Egyptian film director aims to normalize irrational thinking through his art

Egyptian film screenwriter and director, Eslam Hozayen is an independent filmmaker who’s been very worthy of a lot of film festivals’ mentions this year. The attention he’s been gaining recently comes mainly from the fact that the director creates what some call “very different” concepts. The director’s work focuses mainly on the power of our brains, good and bad, but mostly just the bad. Hozayen tries to cover (through film) the different negative/disturbing projections a person’s brain can play in one’s own mind, “We all get those thoughts, like maybe you see a tornado and you start to think what if it carries your home while you’re in it and throws it across town, it’s irrational, you know it won’t happen, but it’s normal to have those thoughts”

Hozayen tells About Insider. But those are just the basic harmless thoughts that cross our minds daily and sometimes we don’t even notice them; Eslam’s work focuses more on the severe version of those thoughts, thoughts that can hinder a person’s day to day activities. “Blood is one, some OCD patients can’t help but see blood in everything, they can see a person slicing meat and immediately see themselves grabbing the knife off that person’s hand and stabbing everyone in the room, that’s still irrational but it looks so real in your mind that you start wondering ‘wait do I want that? Do I want to kill people?’ And that’s where your mental illness as an OCD patient gets worse and worse, because your brain starts to convince you that you’re someone who fantasizes about killing others, when in reality this couldn’t be further from the truth” Hozayen says.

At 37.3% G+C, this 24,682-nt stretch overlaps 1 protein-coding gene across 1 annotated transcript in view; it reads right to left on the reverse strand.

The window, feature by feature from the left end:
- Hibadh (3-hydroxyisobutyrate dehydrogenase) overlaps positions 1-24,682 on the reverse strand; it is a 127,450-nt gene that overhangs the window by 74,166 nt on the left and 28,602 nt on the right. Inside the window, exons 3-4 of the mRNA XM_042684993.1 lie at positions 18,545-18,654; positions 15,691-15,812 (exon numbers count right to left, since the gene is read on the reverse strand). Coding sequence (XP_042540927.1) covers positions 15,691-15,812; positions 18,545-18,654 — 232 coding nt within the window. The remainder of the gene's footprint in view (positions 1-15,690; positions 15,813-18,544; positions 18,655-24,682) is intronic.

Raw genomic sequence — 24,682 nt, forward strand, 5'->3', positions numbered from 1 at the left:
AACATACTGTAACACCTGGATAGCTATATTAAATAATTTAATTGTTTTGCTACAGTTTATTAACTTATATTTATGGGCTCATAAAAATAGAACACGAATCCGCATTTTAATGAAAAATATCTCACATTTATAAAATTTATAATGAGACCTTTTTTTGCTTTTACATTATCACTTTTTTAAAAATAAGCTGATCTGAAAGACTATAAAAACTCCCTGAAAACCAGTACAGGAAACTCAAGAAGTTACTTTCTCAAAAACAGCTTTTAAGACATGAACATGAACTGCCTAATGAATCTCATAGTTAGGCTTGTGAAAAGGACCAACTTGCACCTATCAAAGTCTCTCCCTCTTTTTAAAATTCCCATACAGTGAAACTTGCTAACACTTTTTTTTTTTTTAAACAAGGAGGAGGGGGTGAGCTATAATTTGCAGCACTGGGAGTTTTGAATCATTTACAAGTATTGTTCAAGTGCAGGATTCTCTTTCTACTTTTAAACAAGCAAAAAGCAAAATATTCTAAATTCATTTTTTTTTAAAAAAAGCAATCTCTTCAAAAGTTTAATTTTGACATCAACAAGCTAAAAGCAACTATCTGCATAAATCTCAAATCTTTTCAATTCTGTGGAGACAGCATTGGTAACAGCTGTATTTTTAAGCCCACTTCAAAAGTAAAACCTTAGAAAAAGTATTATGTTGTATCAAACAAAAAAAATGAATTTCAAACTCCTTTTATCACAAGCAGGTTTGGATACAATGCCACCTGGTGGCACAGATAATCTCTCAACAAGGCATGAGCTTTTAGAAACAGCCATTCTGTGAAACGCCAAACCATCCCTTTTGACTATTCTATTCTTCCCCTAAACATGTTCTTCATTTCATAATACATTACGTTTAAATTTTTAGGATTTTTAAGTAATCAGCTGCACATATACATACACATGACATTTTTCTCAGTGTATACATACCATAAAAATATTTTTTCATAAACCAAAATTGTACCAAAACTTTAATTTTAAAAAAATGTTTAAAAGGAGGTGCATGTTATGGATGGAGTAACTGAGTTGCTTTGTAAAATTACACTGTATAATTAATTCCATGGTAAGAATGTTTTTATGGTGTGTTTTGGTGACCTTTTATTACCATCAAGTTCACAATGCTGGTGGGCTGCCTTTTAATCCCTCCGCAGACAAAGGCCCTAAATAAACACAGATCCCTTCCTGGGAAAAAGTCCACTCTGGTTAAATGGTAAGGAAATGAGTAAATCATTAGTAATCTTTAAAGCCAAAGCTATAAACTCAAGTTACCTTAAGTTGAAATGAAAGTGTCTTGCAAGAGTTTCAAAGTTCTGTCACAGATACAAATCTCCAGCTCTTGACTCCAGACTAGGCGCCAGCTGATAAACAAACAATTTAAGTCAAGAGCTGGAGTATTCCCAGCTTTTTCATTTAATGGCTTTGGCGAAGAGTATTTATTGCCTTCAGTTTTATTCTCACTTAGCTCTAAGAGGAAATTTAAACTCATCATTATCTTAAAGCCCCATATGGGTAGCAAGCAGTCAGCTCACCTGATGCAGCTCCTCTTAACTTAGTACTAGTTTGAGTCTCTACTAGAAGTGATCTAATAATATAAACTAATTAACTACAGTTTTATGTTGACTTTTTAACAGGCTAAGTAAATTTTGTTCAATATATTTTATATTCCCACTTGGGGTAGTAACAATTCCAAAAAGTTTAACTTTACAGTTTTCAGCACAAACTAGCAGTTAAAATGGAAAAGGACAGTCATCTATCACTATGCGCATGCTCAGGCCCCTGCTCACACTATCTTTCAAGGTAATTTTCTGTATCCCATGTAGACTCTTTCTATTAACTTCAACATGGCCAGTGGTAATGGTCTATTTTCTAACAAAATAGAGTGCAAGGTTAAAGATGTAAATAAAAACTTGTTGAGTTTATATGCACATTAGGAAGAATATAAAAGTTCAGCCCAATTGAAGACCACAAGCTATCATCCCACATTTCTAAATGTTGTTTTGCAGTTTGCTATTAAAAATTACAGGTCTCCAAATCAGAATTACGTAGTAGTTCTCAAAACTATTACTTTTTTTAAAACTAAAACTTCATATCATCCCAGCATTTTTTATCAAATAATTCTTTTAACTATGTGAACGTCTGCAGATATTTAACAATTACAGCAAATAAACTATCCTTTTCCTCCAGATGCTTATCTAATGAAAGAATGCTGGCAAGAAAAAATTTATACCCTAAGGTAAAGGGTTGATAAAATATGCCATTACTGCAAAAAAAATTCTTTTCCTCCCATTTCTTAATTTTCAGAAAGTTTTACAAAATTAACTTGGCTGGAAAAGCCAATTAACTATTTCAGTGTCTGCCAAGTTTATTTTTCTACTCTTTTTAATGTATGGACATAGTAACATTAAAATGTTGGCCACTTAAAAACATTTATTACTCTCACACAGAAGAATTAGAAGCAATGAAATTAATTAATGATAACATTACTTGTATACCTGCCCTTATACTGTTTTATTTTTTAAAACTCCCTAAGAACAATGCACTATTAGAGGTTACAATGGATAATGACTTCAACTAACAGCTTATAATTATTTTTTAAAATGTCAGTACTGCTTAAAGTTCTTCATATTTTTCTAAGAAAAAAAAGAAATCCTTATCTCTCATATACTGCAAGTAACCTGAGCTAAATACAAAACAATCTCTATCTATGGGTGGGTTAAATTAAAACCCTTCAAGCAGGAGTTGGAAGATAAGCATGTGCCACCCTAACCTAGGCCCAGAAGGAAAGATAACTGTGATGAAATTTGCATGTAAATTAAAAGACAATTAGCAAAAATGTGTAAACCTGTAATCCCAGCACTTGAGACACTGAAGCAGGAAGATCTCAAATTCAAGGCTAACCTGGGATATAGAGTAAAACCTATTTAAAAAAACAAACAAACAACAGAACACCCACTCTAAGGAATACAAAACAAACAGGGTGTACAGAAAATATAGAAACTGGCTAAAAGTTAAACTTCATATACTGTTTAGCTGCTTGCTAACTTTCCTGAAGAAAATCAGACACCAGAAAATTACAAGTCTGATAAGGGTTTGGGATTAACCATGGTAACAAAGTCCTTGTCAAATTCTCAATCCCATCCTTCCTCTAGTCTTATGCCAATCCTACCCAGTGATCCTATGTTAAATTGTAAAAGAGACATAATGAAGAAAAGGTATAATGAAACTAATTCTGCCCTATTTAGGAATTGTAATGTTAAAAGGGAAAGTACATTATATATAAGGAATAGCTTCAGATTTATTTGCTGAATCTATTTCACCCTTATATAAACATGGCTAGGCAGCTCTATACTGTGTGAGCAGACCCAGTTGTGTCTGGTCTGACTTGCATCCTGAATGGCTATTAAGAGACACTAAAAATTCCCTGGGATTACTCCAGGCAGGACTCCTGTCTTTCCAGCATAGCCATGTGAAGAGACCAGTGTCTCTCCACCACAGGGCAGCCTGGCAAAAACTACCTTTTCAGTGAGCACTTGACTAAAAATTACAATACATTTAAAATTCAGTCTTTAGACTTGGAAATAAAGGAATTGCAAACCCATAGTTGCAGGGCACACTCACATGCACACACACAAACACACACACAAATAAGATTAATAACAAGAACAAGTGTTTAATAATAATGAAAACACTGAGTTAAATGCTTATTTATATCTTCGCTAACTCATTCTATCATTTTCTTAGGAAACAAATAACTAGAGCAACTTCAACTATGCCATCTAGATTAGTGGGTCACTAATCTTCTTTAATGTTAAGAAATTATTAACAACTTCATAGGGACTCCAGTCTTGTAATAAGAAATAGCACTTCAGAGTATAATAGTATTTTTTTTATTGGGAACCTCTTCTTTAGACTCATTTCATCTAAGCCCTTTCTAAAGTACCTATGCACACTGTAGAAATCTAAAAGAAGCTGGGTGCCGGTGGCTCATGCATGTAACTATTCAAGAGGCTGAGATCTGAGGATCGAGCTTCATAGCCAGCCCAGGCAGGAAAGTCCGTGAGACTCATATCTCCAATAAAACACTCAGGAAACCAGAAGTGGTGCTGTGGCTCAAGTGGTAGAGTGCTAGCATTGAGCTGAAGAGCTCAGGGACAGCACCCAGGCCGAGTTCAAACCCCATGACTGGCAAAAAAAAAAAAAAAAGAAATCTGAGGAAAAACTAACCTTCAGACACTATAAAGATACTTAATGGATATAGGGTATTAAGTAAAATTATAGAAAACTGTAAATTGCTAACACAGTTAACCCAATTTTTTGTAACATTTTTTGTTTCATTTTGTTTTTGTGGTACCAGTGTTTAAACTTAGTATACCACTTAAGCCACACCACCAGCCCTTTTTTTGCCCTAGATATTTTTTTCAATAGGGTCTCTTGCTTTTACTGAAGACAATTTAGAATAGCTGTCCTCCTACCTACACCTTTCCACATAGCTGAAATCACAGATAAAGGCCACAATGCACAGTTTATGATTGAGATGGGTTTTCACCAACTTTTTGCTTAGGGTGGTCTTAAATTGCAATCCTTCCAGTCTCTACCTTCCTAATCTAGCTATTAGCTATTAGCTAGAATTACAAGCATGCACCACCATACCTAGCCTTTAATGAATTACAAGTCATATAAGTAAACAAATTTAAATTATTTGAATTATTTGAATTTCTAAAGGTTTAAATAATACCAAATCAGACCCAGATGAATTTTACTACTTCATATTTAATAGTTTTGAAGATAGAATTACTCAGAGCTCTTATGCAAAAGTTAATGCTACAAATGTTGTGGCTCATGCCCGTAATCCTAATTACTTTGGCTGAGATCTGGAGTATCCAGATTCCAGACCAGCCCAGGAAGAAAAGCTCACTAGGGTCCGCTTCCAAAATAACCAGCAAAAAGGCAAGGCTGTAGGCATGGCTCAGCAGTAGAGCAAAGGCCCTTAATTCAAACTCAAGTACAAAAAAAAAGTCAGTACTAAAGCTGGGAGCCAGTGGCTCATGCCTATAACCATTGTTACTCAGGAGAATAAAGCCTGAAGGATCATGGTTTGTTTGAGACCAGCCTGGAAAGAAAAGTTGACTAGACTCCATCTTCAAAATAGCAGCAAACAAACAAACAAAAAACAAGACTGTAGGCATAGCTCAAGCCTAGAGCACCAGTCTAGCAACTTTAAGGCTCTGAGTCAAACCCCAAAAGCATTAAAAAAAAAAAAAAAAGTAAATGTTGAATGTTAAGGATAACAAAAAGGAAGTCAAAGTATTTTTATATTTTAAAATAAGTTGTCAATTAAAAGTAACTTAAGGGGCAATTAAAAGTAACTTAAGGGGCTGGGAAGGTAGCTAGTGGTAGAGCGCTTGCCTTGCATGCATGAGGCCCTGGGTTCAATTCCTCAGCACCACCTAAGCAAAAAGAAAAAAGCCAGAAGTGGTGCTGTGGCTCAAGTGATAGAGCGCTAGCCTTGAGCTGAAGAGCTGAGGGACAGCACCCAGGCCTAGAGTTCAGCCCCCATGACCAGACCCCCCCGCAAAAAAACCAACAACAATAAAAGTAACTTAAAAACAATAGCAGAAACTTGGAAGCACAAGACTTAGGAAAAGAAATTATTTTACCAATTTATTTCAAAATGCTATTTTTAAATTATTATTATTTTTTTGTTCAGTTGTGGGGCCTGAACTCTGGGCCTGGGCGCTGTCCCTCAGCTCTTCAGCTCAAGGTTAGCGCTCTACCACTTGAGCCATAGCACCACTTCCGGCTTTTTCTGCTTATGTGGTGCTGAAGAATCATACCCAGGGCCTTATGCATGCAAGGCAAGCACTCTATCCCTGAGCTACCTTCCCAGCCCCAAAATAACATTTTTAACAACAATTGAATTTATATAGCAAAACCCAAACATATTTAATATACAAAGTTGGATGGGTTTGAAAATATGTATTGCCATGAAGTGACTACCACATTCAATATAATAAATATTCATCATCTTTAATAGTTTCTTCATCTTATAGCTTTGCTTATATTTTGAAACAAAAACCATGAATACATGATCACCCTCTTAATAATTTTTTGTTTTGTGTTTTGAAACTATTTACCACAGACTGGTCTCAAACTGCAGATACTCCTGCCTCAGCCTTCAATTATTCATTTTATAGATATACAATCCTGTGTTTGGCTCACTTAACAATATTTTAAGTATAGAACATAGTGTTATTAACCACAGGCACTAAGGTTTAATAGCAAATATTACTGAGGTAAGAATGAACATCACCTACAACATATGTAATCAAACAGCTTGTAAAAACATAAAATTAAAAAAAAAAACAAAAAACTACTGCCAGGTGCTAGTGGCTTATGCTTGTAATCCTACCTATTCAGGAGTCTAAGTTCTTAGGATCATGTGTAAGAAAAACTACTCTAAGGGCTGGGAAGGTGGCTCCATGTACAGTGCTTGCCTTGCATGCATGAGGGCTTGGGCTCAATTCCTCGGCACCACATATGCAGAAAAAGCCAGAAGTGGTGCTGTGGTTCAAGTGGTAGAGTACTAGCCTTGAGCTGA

The 31 year old takes all of this and presents it all raw to the viewer in hopes to reach those suffering from anything similar to let them know that this is just your brain playing tricks on you, “I present those disturbing images to make the uncomfortable feel comfortable about the uncomfortable thoughts they encounter, makes sense?” He continues. This is why the director’s work is considered different and highly praised among international festivals because he takes something so negative and disturbing, and presents more and more of it in hopes to make people feel comfortable about encountering those intrusive thoughts, he believes that if you try to avoid those thoughts your brain will obsess over them even more, the best way to defeat the illness is to acknowledge it and know that it’s nothing but a trick your brain is playing on you rather than you thinking that those are your own thoughts because, well, they are not.